As the UK endures a second lockdown and the furlough scheme is extended, our eye-wateringly high budget deficit is due to get even bigger.
While the various vaccine announcements will mean life begins to improve, the quantity of government spending to support the economic recovery will still be vast by any standards.
If it is any consolation, the UK is not alone: governments around the world are doing all they can to tackle a second wave of Covid-19, keep people employed, and avoid a profound economic recession. Admittedly, this is no easy feat.
Against this backdrop, Modern Monetary Theory (MMT) is getting an increasing amount of airtime.
It enjoyed a resurgence during Democrat Bernie Sanders’ presidential nomination campaigns, under the influence of his economic adviser, Stephanie Kelton.
She is the former chief economist for the Democrats on the US Senate’s budget committee and one of the best-known advocates of MMT.
So how does MMT work? This economic theory proposes that governments with their own sovereign currency can spend freely without having to worry too much about the repercussions because they can always create more money to pay off their debts.
The main limit to money creation is inflation.
However, this only poses a challenge once the economy starts to operate at full capacity with full employment.
If or when this happens, advocates of MMT argue that governments can bring inflation under control by spending less and withdrawing money from the economy through taxation.
It is worth noting that the vast increases in the supply (quantity) of money in the decade since the global financial crisis did not lead to a sharp uptick in the rate of consumer inflation in the economy.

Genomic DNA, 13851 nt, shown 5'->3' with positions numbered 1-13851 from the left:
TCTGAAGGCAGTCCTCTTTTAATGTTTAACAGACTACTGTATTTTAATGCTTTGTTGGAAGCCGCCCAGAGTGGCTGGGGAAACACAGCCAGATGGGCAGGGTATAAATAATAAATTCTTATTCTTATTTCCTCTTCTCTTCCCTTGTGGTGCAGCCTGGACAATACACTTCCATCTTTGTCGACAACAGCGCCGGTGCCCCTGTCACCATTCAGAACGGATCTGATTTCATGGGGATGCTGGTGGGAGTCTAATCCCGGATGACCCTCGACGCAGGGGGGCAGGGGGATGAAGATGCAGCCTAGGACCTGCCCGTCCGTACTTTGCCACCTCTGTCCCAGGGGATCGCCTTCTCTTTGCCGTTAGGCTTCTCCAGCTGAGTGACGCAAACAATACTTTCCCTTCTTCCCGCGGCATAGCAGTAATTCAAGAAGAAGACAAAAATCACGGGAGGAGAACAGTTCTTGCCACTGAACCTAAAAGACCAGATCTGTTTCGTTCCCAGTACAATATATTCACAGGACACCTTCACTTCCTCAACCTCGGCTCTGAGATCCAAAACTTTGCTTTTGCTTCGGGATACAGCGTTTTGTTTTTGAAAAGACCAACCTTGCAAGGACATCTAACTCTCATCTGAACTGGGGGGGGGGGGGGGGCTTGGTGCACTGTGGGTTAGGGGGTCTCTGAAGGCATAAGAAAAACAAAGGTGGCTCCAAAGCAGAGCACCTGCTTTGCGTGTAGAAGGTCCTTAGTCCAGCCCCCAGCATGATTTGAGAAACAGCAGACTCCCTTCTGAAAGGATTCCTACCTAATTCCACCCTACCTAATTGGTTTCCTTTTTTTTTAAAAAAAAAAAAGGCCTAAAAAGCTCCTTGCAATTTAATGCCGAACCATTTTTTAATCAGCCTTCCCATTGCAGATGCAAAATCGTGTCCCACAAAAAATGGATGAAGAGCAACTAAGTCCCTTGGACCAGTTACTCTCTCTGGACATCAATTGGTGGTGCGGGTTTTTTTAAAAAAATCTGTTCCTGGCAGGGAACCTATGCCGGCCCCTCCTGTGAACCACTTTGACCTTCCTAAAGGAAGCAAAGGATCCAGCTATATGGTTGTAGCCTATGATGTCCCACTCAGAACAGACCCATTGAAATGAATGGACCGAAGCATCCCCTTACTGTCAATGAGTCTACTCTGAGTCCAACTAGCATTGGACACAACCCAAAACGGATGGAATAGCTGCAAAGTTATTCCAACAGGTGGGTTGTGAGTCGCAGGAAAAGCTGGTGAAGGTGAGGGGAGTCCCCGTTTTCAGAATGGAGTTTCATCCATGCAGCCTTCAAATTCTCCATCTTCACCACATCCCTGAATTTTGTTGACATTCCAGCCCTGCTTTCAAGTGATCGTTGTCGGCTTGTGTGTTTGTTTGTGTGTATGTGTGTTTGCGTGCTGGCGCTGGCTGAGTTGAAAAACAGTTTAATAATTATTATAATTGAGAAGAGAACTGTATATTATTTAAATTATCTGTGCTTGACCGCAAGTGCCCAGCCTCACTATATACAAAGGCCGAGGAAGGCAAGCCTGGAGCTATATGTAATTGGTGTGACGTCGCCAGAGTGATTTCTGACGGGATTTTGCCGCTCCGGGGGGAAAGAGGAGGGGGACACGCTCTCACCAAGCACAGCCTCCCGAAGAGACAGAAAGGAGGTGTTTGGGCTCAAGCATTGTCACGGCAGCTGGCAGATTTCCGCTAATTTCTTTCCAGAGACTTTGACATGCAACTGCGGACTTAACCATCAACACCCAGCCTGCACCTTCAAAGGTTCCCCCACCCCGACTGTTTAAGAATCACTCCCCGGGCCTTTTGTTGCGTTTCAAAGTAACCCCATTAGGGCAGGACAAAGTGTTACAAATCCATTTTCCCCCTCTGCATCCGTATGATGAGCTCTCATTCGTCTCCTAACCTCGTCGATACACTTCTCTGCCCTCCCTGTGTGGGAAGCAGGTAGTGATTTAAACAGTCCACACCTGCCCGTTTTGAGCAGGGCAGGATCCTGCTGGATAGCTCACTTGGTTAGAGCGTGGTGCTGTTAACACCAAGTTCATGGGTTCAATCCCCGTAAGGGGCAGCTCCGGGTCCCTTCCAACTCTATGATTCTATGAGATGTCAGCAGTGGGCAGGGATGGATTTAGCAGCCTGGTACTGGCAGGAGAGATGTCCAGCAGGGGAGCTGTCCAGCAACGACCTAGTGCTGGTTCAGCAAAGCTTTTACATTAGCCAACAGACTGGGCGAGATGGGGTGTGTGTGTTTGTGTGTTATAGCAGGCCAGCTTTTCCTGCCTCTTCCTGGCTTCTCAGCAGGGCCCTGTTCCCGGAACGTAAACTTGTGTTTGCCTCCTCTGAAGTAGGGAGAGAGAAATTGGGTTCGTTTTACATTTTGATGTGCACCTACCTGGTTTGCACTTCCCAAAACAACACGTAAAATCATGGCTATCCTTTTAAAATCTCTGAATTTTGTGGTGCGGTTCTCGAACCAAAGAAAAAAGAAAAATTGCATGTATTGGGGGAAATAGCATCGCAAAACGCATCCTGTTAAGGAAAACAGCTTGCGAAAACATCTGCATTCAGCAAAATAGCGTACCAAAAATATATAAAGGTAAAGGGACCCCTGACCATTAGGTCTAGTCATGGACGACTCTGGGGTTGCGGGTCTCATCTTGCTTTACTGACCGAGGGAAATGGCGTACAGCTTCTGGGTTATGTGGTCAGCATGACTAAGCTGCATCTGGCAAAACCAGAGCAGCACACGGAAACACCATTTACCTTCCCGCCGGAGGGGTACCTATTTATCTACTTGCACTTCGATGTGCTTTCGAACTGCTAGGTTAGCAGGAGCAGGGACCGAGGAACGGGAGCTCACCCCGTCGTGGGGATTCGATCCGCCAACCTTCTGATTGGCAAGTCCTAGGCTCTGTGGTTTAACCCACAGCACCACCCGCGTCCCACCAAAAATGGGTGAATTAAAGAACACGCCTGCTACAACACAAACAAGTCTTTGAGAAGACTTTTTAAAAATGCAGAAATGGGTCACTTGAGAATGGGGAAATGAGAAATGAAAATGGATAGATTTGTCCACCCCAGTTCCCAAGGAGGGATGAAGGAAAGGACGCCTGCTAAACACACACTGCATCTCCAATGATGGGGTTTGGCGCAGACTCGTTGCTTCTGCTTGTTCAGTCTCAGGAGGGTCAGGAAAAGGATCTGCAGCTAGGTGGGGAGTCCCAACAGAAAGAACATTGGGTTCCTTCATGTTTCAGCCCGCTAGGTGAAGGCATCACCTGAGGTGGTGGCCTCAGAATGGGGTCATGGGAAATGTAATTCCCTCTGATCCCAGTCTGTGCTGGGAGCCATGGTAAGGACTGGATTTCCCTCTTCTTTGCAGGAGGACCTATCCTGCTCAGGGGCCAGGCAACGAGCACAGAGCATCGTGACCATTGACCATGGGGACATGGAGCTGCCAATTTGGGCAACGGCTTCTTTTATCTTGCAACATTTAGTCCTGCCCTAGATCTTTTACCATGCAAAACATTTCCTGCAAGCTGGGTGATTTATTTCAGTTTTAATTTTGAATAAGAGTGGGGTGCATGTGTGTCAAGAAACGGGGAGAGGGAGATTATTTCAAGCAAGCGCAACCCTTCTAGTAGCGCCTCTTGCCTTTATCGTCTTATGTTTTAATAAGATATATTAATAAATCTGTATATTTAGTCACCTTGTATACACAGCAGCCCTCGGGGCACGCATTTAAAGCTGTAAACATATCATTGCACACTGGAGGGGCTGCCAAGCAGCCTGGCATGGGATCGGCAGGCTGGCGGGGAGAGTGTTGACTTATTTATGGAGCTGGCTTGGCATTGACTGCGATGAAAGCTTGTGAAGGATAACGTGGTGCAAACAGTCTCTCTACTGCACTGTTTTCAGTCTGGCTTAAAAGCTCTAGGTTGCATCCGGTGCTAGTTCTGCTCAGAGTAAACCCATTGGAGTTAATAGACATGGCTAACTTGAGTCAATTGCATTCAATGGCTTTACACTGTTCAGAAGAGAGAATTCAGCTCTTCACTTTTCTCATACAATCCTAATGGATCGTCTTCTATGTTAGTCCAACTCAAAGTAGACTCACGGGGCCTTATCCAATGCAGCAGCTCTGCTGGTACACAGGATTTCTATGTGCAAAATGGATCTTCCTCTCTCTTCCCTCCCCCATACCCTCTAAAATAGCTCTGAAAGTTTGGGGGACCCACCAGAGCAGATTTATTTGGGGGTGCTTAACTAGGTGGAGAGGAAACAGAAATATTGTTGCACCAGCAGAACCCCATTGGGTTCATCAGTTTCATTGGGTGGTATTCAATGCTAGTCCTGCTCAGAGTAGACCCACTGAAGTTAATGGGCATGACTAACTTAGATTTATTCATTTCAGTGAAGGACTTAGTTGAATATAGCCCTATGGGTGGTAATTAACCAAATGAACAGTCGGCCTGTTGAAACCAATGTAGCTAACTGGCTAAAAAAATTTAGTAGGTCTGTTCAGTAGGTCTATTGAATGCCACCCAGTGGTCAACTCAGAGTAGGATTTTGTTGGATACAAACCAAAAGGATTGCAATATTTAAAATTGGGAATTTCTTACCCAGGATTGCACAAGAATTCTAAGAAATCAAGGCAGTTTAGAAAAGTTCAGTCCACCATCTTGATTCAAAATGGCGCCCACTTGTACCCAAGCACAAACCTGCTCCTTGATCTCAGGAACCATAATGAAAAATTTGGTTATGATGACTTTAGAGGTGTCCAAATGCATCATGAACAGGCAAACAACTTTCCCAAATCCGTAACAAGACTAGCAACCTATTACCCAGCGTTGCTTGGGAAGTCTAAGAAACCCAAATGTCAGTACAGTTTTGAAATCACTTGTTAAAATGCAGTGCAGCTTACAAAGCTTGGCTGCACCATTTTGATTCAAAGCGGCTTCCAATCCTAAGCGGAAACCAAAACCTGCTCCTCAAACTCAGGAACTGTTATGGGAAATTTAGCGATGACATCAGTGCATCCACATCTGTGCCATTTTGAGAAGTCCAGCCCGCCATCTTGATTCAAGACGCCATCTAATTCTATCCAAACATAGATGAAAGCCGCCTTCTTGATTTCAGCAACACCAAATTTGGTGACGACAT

The theory proposes that government spending alone can grow the economy to full capacity, eliminate unemployment, and finance initiatives that are typically considered non-essential, like infrastructure spending.
Looking back at the events of the past decade, it is easy to see why MMT has come to the fore.
We have been through a period of slow growth and interest rates have remained low for a long time. In many cases economies have not performed at full capacity, so deficits have not reduced all that much.
Fast forward to the spring of 2020 and suddenly MMT’s principles have taken on a whole new meaning, as governments grapple with the ongoing Covid-19 crisis and ballooning deficits. In this sense, MMT could be viewed as a modern way for governments to spend their way out of the pandemic.
Now a second wave is under way, sparking a new round of national lockdowns, the chances of a V or U-shaped recovery are fast diminishing.
It is possible we see a selective K-shape, where different parts of the economy recover at different speeds - for example, technology giants and their owners will expand their wealth, rising on the upward arm of a K-shaped recovery, but conditions for gig economy leisure, retail and hospitality workers will worsen as they descend the leg of the K.